Six people were killed on Thursday when their car hit a land mine in northeast Nigeria’s conflict-torn Borno state, civilian militia sources told AFP.
The commercial vehicle struck the explosive outside Kamuya village, which is around 145 km
Militia sources told AFP they believed the the roadside bomb was planted by Islamic State West Africa Province militants who were targeting military patrols.
“The car was heading to the state capital Maiduguri when it hit the landmine around 9 a.m. (0800 GMT) and killed all six people on board,” civilian militia leader Mustapha Karimbe told AFP. Karimbe is based in Biu, around 47 km.
“The mine was no doubt planted by ISWAP which was from all indication targeted at soldiers but civilians ended up being the victims,” said another civilian militia member, Musa Ari.
Shortly afterwards on Thursday afternoon, suspected ISWAP fighters ambushed a commuter bus in the nearby Maza village, abducting 10 passengers, the militia said.
“Ten passengers in the bus were taken into the bush by the insurgents,” Karimbe said.
The Nigerian military has not yet commented on the incidents, and ISIS has not yet claimed that ISWAP fighters were responsible.
ISWAP attacks in the Maiduguri-Biu-Damuturu triangle
The home village of Chief of Army Staff Lieutenant General Tukur Yusuf Buratai’s mother according to AFP, Kamuya has seen a number of violent events this year.
On September 6, at least one soldier was killed and three others injured in an ambush on a military convoy near Kamuya. The following day, ISIS claimed ISWAP fighters had killed two soldiers in an attack near Buratai. Kamuya is in the Buratai area.
In January, six soldiers were killed and 14 were injured when ISWAP fighters attacked a base in Kamuya, and in March, militants killed a police officer and a local resident at military base outside Miringa, around 20 km to the south towards Biu.
Although ISWAP’s main area of operations is further east in the Lake Chad area, the group has attacked a number of military locations in the Maiduguri-Biu-Damuturu triangle in recent months. In late July, ISIS claimed ISWAP fighters killed 25 Nigerian troops in Benisheikh, northeast of Kamuya and earlier that month claimed ISWAP fighters fought off a Nigerian military assault in the Damboa area.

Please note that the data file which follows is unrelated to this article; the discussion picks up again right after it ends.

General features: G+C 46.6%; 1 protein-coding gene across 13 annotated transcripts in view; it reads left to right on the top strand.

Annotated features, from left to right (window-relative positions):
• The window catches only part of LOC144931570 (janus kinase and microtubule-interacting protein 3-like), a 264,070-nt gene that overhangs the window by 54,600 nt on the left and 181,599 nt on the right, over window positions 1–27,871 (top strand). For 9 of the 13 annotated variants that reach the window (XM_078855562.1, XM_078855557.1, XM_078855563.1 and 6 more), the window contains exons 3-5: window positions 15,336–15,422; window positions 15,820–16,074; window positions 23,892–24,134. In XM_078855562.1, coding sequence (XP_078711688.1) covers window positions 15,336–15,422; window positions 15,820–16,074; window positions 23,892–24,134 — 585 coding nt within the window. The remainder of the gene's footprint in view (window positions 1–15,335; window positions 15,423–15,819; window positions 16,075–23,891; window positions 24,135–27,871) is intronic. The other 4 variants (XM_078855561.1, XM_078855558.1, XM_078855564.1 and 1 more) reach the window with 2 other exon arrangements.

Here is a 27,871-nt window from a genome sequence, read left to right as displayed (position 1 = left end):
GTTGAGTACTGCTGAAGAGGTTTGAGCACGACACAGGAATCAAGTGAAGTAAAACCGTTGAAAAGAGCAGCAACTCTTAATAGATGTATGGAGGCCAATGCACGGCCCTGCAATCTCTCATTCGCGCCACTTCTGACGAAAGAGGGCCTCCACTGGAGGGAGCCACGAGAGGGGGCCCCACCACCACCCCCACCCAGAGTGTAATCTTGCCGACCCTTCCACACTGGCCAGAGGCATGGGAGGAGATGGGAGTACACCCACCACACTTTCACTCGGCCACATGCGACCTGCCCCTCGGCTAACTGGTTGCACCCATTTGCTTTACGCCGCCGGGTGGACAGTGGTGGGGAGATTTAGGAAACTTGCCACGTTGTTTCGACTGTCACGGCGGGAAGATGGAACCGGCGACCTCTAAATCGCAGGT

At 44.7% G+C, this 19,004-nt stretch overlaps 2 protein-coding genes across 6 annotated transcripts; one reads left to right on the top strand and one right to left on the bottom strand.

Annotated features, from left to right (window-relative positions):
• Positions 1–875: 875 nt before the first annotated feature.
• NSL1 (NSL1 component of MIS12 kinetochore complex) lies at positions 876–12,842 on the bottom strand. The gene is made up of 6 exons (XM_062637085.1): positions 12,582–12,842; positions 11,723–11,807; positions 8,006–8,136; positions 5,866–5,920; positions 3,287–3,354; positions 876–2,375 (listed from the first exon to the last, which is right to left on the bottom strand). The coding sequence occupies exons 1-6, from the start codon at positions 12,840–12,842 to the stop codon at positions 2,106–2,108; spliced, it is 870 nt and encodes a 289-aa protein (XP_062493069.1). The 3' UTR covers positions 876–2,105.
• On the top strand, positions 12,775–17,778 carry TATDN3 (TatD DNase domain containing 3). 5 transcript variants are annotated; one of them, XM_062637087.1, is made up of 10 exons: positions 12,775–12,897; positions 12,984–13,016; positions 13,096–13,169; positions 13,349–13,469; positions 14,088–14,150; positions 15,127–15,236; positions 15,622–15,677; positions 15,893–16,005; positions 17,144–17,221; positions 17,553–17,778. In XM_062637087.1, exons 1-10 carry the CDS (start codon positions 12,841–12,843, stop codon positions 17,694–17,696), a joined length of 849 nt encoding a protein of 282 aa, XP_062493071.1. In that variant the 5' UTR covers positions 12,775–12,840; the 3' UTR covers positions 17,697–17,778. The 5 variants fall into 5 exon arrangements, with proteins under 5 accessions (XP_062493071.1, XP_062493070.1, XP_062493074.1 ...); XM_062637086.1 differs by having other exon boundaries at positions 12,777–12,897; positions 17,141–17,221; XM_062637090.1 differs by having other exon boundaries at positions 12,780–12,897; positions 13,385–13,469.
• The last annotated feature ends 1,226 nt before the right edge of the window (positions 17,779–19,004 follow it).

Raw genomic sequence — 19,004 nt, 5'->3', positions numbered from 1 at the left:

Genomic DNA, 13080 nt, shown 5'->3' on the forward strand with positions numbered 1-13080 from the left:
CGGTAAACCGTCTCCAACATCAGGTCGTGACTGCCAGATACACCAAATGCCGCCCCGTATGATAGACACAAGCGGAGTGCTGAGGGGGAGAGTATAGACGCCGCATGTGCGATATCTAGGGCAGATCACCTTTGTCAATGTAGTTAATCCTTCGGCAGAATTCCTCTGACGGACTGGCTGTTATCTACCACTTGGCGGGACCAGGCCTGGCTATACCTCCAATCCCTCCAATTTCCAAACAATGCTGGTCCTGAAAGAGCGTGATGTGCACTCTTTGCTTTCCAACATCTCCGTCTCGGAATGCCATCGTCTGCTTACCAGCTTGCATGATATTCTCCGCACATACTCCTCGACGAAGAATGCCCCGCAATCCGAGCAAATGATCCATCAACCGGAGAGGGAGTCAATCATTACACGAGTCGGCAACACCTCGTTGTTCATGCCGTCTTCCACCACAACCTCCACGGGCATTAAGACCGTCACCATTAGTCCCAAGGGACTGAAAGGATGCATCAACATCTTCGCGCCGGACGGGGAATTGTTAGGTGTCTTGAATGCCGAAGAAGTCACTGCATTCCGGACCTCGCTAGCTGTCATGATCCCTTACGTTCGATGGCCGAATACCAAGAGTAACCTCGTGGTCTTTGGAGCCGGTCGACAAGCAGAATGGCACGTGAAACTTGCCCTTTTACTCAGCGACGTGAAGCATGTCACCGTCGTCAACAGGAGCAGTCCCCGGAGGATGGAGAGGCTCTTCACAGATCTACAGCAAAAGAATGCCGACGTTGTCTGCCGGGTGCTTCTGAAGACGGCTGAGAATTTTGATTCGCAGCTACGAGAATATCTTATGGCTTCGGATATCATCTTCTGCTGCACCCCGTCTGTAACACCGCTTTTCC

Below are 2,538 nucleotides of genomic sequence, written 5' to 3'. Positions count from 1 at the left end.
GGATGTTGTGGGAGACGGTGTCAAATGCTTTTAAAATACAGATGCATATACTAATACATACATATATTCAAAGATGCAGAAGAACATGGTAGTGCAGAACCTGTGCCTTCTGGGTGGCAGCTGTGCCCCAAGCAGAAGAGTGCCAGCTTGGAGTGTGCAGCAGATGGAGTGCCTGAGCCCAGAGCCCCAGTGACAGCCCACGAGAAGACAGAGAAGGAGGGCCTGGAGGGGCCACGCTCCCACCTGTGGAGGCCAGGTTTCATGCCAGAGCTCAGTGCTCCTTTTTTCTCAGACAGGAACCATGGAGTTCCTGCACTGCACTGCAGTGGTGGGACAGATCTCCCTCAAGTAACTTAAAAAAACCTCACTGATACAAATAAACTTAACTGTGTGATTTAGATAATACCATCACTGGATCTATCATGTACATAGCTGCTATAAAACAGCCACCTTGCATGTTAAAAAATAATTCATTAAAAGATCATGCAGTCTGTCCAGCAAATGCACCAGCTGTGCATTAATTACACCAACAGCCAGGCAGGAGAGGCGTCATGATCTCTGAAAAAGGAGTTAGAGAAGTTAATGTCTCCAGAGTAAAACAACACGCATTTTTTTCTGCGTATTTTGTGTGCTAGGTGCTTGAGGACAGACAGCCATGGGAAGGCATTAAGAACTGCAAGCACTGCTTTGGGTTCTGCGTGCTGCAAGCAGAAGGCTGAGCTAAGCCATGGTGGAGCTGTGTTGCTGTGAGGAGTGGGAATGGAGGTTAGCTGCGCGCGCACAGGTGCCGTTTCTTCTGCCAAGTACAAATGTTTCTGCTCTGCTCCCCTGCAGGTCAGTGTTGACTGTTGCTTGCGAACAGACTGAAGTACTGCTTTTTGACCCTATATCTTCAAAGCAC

The Nigerian military seldom comments on the ongoing counter-insurgency operations, and has downplayed the insurgents’ effectiveness in the area. In one case, after ISWAP fighters in April attacked a military base in Sabon Gari, between Damboa and Biu, the Nigerian Army described reporting on the incident as “unsubstantiated” and “fake,” saying it was the work of “Boko Haram sympathizers.”
ISWAP fighters ambushed a convoy that was transporting civilians from Sabon Gari to Damboa a month later. Media reported that between five and 25 Nigerian soldiers died in that attack, but again the Nigerian Army described those reports as “fake news” and denied there had been any attacks on military personnel in Borno state.
A decade of Islamist insurgency
The jihadist group known as Boko Haram began its bloody insurgency in northeastern Nigeria in 2009, but it has since spread into neighboring Niger, Chad and Cameroon, prompting a regional military response.
Boko Haram split into two factions in mid-2016. One, led by long-time leader Abubakar Shekau, is notorious for suicide bombings and indiscriminate killings of civilians. Shekau pledged allegiance to ISIS leader Abu Bakr Al-Baghdadi in March 2015, but ISIS central only gives formal backing to the other faction, which it calls Islamic State West Africa Province.
The ISWAP faction, which largely focuses on attacking military and government targets, was led by Abu Mus’ab Al-Barnawi, but in March, audio recordings revealed that ISIS appointed Abu Abdullah Idris bin Umar, also known as Ibn Umar al-Barnawi and Ba Idrisa, as ISWAP leader. ISIS has not yet made a public statement confirming the change. On September 10, the United States added Ba Idrisa to its Specially Designated Global Terrorist list, but did not specify which faction he belongs to.
The U.S. assesses that Boko Haram and ISWAP are responsible for more than 35,000 deaths since 2011. More than two million people have been displaced by the conflict, sparking a dire humanitarian crisis in the region. Earlier this month, the International Committee of the Red Cross said that nearly 22,000 people, mostly children, are missing as a result of the northeast Nigeria insurgency.
Buratai in May said Boko Haram was defeated and the Nigerian military is now fighting what he reportedly described as an international criminal gang known as Islamic State West Africa Province. In July, a spokesperson for President Muhammadu Buhari again insisted that Boko Haram was defeated, blaming ongoing violence in the northeast on international jihadists that were exploiting porous borders with Sahel countries.
On September 13, the army said Buratai had warned that referring to Boko Haram, JAS or ISWAP by name “could amount to supporting or encouraging terrorism,” and that “giving prominence to the criminal activities of the terrorists group through sensational headlines and fake news in both electronic and print media could also amount to tacit support to terrorism which violates the Terrorism Prevention Act 2011.”
With reporting from AFP